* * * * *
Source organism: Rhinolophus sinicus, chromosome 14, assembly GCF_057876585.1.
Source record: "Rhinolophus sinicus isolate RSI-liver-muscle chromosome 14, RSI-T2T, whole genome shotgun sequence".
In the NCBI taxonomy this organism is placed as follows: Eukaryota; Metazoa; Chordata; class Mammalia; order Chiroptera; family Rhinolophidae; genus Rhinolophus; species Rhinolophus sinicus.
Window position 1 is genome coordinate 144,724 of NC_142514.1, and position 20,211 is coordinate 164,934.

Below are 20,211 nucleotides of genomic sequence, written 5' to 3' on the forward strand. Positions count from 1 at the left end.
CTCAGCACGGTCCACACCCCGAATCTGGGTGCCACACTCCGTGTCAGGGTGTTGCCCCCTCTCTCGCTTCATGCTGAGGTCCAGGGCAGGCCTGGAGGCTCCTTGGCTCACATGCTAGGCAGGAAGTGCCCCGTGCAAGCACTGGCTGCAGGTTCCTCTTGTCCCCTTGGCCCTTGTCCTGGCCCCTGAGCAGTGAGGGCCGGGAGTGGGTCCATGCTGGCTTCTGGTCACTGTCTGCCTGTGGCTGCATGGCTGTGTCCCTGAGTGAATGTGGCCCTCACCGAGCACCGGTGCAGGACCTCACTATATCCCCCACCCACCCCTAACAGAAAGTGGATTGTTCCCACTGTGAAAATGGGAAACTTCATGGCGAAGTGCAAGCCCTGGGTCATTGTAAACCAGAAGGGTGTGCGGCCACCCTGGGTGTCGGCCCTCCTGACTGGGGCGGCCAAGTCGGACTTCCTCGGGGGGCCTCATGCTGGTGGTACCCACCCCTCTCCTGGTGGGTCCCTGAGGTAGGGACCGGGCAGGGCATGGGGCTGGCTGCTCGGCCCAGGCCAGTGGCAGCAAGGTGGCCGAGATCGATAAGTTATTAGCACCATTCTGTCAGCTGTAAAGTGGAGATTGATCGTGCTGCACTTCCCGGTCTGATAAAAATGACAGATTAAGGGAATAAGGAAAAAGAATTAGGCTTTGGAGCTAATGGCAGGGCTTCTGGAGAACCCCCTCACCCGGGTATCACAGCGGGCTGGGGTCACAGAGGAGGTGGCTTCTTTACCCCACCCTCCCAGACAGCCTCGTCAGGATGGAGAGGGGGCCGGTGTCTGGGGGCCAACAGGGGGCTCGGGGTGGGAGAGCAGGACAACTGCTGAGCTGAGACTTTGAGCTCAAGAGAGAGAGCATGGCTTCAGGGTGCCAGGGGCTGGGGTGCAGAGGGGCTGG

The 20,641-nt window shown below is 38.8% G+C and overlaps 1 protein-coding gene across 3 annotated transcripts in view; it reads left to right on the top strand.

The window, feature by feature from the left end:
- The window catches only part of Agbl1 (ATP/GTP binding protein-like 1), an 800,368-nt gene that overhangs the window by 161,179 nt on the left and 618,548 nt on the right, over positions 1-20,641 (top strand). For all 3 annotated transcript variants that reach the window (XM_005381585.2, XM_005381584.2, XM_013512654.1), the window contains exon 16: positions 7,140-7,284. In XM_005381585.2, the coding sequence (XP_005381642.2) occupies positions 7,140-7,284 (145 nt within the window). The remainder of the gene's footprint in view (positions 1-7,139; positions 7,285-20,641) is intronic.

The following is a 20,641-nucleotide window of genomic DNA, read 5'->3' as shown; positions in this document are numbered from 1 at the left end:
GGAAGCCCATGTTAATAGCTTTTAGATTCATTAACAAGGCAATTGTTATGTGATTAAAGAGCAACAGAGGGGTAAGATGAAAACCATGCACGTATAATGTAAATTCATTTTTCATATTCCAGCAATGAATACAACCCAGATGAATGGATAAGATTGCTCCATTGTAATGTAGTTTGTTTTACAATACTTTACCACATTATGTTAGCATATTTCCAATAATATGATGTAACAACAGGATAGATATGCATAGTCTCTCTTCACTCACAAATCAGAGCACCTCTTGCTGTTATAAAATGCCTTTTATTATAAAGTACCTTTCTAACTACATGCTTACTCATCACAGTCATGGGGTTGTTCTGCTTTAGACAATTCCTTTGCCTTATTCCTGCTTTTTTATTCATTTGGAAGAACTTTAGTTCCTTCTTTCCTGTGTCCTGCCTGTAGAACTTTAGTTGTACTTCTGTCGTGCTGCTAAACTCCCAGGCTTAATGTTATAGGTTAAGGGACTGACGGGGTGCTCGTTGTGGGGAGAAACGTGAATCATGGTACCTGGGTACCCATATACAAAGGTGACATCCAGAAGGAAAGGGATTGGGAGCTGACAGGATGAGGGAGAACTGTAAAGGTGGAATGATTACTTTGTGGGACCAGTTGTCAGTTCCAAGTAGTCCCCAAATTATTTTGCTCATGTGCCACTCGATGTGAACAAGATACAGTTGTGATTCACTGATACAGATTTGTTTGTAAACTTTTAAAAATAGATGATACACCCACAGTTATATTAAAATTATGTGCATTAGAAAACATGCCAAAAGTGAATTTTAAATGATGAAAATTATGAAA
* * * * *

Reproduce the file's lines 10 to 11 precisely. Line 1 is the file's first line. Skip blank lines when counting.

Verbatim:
The following is a 20,641-nucleotide window of genomic DNA, read 5'->3' as shown; positions in this document are numbered from 1 at the left end:
GGAAGCCCATGTTAATAGCTTTTAGATTCATTAACAAGGCAATTGTTATGTGATTAAAGAGCAACAGAGGGGTAAGATGAAAACCATGCACGTATAATGTAAATTCATTTTTCATATTCCAGCAATGAATACAACCCAGATGAATGGATAAGATTGCTCCATTGTAATGTAGTTTGTTTTACAATACTTTACCACATTATGTTAGCATATTTCCAATAATATGATGTAACAACAGGATAGATATGCATAGTCTCTCTTCACTCACAAATCAGAGCACCTCTTGCTGTTATAAAATGCCTTTTATTATAAAGTACCTTTCTAACTACATGCTTACTCATCACAGTCATGGGGTTGTTCTGCTTTAGACAATTCCTTTGCCTTATTCCTGCTTTTTTATTCATTTGGAAGAACTTTAGTTCCTTCTTTCCTGTGTCCTGCCTGTAGAACTTTAGTTGTACTTCTGTCGTGCTGCTAAACTCCCAGGCTTAATGTTATAGGTTAAGGGACTGACGGGGTGCTCGTTGTGGGGAGAAACGTGAATCATGGTACCTGGGTACCCATATACAAAGGTGACATCCAGAAGGAAAGGGATTGGGAGCTGACAGGATGAGGGAGAACTGTAAAGGTGGAATGATTACTTTGTGGGACCAGTTGTCAGTTCCAAGTAGTCCCCAAATTATTTTGCTCATGTGCCACTCGATGTGAACAAGATACAGTTGTGATTCACTGATACAGATTTGTTTGTAAACTTTTAAAAATAGATGATACACCCACAGTTATATTAAAATTATGTGCATTAGAAAACATGCCAAAAGTGAATTTTAAATGATGAAAATTATGAAA